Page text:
In the background of what is happening to Giovanni, King has a natural acquiescence towards inferring what is happening in the Renaissance at the time in which we are meeting her characters. Little nods of whom might have been a friend of Scappi and little tucked in announcements of what life is like during this period of time gave a fuller grounding of the timescape, I felt. I like seeing those gestures as the novel becomes centrally important to the given century it is placed rather than feeling as if it could be a capsule of time somewhere within living history but without an identifiable marker. I felt Historical Fiction benefits from this kind of dedication as you get to tuck closer to how people are living – seeing how their lives are different from our own and knowing exactly why those differences are visible based on what their doing as we read the story.

The Italian language:

I loved how Ms King inserted the proper words and phrases into the context of her novel, The Chef’s Secret as it gave more authenticity to this being a novel set during the Renaissance. They would definitely have been far more former back then, of how to articulate what they wanted to say and how they would go about their ordinary lives. When I listened to the audiobook, these random inclusions took on newer meaning as I heard how they were meant to be pronounced vs what I had felt they could have said? There was of course a stark difference between the two but I never shy away from admitting being a dyslexic adult has its unique interpretations on how certain words are pronounced!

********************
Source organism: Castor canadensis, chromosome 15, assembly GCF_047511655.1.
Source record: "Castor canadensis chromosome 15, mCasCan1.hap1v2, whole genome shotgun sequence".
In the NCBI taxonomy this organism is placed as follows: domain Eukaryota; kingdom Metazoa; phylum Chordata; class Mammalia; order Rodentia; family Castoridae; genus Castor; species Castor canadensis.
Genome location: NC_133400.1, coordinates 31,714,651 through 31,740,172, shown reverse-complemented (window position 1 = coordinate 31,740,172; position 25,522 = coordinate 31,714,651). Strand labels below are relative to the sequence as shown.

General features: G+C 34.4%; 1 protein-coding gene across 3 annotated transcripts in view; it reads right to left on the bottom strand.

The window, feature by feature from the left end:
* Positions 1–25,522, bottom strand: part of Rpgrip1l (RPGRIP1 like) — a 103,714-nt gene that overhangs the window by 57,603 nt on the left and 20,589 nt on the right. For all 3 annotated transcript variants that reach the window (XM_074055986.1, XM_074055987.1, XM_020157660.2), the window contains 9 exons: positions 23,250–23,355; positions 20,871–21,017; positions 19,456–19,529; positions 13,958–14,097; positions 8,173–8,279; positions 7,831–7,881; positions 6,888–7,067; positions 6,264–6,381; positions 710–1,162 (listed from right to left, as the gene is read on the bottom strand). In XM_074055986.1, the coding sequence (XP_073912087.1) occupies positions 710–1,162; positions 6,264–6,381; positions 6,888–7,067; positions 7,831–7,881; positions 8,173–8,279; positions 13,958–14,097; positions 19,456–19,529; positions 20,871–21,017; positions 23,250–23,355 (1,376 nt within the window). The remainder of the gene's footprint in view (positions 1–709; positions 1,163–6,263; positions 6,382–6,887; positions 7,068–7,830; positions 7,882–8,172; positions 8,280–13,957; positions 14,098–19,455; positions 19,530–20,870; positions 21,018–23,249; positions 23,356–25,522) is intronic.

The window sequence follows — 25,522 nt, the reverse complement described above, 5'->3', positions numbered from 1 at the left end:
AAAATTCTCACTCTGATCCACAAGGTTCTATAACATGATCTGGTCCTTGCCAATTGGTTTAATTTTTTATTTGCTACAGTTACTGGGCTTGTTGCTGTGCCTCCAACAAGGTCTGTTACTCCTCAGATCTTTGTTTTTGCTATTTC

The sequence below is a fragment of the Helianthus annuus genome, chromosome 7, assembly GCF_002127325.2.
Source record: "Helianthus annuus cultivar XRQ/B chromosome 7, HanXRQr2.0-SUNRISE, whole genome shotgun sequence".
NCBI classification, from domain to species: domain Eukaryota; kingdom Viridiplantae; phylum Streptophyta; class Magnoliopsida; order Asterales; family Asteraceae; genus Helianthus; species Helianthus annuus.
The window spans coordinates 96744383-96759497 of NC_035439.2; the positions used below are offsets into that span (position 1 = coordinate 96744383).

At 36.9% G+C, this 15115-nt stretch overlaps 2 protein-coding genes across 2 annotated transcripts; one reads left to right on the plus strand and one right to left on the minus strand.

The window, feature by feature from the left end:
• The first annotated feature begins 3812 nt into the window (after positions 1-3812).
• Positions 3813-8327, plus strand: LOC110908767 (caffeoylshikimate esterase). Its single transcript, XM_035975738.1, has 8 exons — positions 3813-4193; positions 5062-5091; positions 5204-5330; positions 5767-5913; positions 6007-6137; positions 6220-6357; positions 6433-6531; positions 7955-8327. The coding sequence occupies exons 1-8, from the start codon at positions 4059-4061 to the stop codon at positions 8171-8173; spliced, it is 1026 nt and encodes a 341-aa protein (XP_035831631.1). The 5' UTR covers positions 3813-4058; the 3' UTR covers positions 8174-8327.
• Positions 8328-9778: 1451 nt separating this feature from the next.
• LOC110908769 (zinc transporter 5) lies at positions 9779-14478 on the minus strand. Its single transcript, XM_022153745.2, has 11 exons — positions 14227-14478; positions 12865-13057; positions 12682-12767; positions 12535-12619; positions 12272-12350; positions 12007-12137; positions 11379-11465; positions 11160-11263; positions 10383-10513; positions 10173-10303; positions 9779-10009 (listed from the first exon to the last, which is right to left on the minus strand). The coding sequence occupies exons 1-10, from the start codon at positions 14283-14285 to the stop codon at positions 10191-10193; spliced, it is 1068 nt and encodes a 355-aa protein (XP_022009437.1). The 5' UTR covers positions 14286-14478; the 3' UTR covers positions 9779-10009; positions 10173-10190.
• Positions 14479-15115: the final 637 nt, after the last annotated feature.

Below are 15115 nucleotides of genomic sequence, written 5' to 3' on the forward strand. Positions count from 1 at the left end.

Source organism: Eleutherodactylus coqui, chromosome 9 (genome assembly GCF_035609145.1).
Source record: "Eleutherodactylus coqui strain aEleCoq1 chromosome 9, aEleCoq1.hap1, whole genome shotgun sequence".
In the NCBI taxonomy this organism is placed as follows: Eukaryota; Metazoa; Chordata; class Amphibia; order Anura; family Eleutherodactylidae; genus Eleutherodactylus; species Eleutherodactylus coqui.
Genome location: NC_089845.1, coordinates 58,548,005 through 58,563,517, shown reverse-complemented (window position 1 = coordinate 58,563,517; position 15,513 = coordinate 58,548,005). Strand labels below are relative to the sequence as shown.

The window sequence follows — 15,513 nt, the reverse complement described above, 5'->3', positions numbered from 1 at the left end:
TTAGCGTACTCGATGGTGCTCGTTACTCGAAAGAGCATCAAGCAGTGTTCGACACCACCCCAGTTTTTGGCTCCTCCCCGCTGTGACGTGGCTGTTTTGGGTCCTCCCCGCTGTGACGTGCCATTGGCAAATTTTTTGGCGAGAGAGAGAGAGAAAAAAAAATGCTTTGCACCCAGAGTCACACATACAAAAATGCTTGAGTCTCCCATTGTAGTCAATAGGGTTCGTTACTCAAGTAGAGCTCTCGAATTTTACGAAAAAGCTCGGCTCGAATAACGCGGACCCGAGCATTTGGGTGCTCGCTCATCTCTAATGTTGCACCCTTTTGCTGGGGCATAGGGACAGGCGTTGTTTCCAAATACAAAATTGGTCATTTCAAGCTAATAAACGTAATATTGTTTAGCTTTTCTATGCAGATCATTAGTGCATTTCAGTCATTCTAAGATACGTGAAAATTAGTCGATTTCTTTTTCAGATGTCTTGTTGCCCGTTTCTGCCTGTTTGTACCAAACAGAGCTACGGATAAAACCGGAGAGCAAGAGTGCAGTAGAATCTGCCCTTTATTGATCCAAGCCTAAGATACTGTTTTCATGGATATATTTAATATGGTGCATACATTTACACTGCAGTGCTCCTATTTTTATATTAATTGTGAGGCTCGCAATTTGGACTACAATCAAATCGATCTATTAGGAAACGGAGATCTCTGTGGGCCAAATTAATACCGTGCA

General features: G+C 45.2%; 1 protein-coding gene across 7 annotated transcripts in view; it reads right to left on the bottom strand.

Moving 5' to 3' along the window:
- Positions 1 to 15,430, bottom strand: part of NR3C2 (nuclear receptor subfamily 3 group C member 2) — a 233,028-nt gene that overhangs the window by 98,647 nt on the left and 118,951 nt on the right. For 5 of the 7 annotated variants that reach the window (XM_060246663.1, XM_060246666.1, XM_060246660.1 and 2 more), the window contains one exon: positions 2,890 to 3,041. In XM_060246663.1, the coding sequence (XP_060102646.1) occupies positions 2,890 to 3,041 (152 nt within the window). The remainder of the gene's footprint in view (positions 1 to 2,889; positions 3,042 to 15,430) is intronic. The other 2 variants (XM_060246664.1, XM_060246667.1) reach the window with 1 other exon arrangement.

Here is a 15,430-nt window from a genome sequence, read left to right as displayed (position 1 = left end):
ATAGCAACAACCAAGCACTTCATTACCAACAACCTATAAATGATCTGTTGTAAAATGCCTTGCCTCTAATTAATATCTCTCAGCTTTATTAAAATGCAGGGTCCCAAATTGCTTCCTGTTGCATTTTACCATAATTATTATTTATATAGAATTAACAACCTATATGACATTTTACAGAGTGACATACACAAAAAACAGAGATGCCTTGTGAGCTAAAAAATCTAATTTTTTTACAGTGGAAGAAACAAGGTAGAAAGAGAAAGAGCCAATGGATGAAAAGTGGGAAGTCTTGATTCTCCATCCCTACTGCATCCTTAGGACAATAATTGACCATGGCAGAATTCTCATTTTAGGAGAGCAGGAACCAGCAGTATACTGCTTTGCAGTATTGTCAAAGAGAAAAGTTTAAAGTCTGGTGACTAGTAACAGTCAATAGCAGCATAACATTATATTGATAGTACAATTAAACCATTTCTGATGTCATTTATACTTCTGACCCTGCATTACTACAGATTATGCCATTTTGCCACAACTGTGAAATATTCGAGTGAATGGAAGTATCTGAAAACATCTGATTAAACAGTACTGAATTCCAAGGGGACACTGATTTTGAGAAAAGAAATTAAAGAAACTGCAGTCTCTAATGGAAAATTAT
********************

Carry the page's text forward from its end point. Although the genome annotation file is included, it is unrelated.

I did enjoy hearing the narrator speak these words because it heightened the experience of the novel – vs when I was reading the ARC myself, stumbling a bit to get my tongue round how to say those same words aloud. In some regards, I think this is an added benefit of listening to audiobooks – they help you stop muddling through how to pronounce words and give you the joy of hearing them as they are properly spoken.

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Whilst I read this novel, I listened to the Renaissance Italian Lute Music Playlist via #Spotify – as I like to seek out music which befits the stories I am currently reading. In a way, it helps me feel more rooted into the texture of the novels whilst it also helps offset my migraines as music has such a calming effect. At least for me. The music on this playlist elevated my reading experience as I felt like I had musically travelled where my bookish heart was visiting as I read Ms King’s narrative!

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Post Script banner created by Jorie in Canva. Coffee and Tea Clip Art Set purchased on Etsy; made by rachelwhitetoo.